- 18 updates
"A number" of helicopters from the same fleet as one that crashed into a Scottish pub have a problem with their fuel indicators, their aircraft's owner has confirmed.
One of their EC135 helicopters, leased to the police, hit the roof of the Clutha pub in Glasgow last month, killing 10 people.
The firms's 22 remaining type of choppers were grounded yesterday to undergo checks after a technical fault was found in one of them .
The firm's spokesman could not say how many helicopters had the fault, but added that the work was expected to have been completed by Sunday.
The National Police Air Service have announced that they increasing fuel levels in helicopters as a "precautionary measure" following reports of a technical issue on an aircraft.
Chief Superintendent Ian Whitehouse, National Police Air Service Chief Operating Officer, said:
“In light of the technical issue identified by Bond Air Services, as a precautionary measure, we are increasing fuel levels on all NPAS EC135 aircraft and increasing the minimum level of fuel which pilots are allowed to operate on.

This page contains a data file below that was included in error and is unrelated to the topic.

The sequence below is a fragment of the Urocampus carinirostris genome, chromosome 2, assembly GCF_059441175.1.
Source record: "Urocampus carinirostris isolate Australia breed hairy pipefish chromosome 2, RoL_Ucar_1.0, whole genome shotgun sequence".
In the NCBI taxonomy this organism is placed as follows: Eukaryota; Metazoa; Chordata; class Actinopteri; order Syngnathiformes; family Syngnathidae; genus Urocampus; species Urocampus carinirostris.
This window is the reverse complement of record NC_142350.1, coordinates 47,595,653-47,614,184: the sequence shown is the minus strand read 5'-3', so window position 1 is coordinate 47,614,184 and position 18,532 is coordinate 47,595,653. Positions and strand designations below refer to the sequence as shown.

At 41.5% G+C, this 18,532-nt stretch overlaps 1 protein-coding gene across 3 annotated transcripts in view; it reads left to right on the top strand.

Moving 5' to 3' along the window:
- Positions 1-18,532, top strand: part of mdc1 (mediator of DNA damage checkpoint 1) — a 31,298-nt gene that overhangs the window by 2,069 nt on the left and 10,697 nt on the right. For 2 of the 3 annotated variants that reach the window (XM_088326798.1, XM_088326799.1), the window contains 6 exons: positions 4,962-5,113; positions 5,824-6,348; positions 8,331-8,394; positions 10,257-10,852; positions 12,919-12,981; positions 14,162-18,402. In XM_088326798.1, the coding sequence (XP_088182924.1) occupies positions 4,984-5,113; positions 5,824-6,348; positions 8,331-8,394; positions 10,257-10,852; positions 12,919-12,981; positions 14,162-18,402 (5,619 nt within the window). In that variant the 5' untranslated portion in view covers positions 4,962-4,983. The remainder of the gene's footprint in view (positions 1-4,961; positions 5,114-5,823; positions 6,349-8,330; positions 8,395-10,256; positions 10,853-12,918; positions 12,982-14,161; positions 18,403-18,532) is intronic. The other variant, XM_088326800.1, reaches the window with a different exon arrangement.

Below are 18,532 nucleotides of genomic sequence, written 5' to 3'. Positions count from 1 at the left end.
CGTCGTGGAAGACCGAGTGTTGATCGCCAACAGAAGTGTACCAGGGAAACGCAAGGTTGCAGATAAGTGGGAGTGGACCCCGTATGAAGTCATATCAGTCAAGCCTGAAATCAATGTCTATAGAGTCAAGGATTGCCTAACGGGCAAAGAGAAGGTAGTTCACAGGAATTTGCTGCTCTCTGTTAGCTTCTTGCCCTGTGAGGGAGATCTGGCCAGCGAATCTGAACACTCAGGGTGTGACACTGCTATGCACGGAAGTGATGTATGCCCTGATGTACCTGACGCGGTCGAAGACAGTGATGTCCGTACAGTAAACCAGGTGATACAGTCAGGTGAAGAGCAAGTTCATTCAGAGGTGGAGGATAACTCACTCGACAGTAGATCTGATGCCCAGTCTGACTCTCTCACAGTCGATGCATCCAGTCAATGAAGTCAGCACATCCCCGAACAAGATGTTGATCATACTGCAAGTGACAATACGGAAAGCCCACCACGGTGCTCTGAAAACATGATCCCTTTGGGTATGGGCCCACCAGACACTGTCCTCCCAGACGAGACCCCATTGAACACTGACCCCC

The service refused to comment on any potential links to the investigation into the Glasgow crash which killed ten people.
East Anglia air ambulances have returned to service after helicopter operator Bond Air Services suspended a number of flights over a "defect" in one aircraft.
Wales Ambulance Service said two of its three helicopters had been cleared to fly with checks continuing on a third aircraft.
Police Scotland said earlier restrictions on the flight of EC135 helicopters had been lifted and their helicopter had been cleared to fly.
A spokeswoman said: "As of 3.18pm today ... the Police Scotland Air Support Unit is now fully operational."
Eurocopter, which builds EC135 helicopters, said the decision to ground some of the aircraft fleet was taken by the operator Bond Air Services:
The air ambulance service for Hampshire and Isle of Wight has now been cleared to fly.
A spokesman for the Scottish Ambulance Service said that alternative services would be found to ensure that there was adequate cover for the grounded aircraft:
The Air Ambulance Association has confirmed that programs are in place to ensure that all parts of the country are still covered by alternative air ambulance services:
Latest ITV News reports
A fleet of helicopters were grounded in the UK today due to fears over the safety of their fuel indication systems.